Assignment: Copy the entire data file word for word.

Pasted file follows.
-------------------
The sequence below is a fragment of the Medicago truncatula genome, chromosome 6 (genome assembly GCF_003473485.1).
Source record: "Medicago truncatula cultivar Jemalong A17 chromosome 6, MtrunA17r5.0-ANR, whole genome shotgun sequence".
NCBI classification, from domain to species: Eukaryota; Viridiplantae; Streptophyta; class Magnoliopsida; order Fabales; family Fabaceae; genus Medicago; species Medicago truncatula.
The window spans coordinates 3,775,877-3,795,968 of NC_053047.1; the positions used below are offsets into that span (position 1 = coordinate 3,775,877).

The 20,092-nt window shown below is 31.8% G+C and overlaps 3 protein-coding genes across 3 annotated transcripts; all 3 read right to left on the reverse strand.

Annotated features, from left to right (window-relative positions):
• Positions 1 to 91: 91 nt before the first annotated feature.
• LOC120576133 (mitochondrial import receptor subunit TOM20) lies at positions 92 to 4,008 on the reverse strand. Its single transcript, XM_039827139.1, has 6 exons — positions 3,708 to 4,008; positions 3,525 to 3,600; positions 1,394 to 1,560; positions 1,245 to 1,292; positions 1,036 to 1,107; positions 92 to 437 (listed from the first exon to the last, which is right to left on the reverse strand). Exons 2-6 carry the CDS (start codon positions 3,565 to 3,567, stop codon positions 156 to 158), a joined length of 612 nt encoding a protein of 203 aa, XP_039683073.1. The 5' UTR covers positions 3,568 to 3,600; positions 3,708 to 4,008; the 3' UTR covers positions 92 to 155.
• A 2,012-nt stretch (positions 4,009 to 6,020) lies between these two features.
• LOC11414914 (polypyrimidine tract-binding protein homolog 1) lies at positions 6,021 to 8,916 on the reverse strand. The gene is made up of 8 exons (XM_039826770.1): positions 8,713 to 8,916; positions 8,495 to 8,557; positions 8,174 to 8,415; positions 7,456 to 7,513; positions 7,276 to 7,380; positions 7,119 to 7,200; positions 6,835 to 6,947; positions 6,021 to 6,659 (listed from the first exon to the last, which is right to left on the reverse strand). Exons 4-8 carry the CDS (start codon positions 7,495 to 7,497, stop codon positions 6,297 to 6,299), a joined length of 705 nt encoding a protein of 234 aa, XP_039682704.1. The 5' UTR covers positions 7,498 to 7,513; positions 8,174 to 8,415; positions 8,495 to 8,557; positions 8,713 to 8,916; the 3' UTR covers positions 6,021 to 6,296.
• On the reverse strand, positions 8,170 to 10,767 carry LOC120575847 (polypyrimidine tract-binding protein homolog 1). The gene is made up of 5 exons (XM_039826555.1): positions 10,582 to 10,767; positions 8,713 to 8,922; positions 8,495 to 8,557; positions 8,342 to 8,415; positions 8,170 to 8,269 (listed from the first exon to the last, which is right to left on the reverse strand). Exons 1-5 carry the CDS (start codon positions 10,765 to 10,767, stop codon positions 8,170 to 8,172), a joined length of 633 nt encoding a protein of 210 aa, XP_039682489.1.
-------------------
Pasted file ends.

The sequence below is a fragment of the Medicago truncatula genome, chromosome 6 (genome assembly GCF_003473485.1).
Source record: "Medicago truncatula cultivar Jemalong A17 chromosome 6, MtrunA17r5.0-ANR, whole genome shotgun sequence".
NCBI classification, from domain to species: Eukaryota; Viridiplantae; Streptophyta; class Magnoliopsida; order Fabales; family Fabaceae; genus Medicago; species Medicago truncatula.
The window spans coordinates 3,775,877-3,795,968 of NC_053047.1; the positions used below are offsets into that span (position 1 = coordinate 3,775,877).

The 20,092-nt window shown below is 31.8% G+C and overlaps 3 protein-coding genes across 3 annotated transcripts; all 3 read right to left on the reverse strand.

Annotated features, from left to right (window-relative positions):
• Positions 1 to 91: 91 nt before the first annotated feature.
• LOC120576133 (mitochondrial import receptor subunit TOM20) lies at positions 92 to 4,008 on the reverse strand. Its single transcript, XM_039827139.1, has 6 exons — positions 3,708 to 4,008; positions 3,525 to 3,600; positions 1,394 to 1,560; positions 1,245 to 1,292; positions 1,036 to 1,107; positions 92 to 437 (listed from the first exon to the last, which is right to left on the reverse strand). Exons 2-6 carry the CDS (start codon positions 3,565 to 3,567, stop codon positions 156 to 158), a joined length of 612 nt encoding a protein of 203 aa, XP_039683073.1. The 5' UTR covers positions 3,568 to 3,600; positions 3,708 to 4,008; the 3' UTR covers positions 92 to 155.
• A 2,012-nt stretch (positions 4,009 to 6,020) lies between these two features.
• LOC11414914 (polypyrimidine tract-binding protein homolog 1) lies at positions 6,021 to 8,916 on the reverse strand. The gene is made up of 8 exons (XM_039826770.1): positions 8,713 to 8,916; positions 8,495 to 8,557; positions 8,174 to 8,415; positions 7,456 to 7,513; positions 7,276 to 7,380; positions 7,119 to 7,200; positions 6,835 to 6,947; positions 6,021 to 6,659 (listed from the first exon to the last, which is right to left on the reverse strand). Exons 4-8 carry the CDS (start codon positions 7,495 to 7,497, stop codon positions 6,297 to 6,299), a joined length of 705 nt encoding a protein of 234 aa, XP_039682704.1. The 5' UTR covers positions 7,498 to 7,513; positions 8,174 to 8,415; positions 8,495 to 8,557; positions 8,713 to 8,916; the 3' UTR covers positions 6,021 to 6,296.
• On the reverse strand, positions 8,170 to 10,767 carry LOC120575847 (polypyrimidine tract-binding protein homolog 1). The gene is made up of 5 exons (XM_039826555.1): positions 10,582 to 10,767; positions 8,713 to 8,922; positions 8,495 to 8,557; positions 8,342 to 8,415; positions 8,170 to 8,269 (listed from the first exon to the last, which is right to left on the reverse strand). Exons 1-5 carry the CDS (start codon positions 10,765 to 10,767, stop codon positions 8,170 to 8,172), a joined length of 633 nt encoding a protein of 210 aa, XP_039682489.1.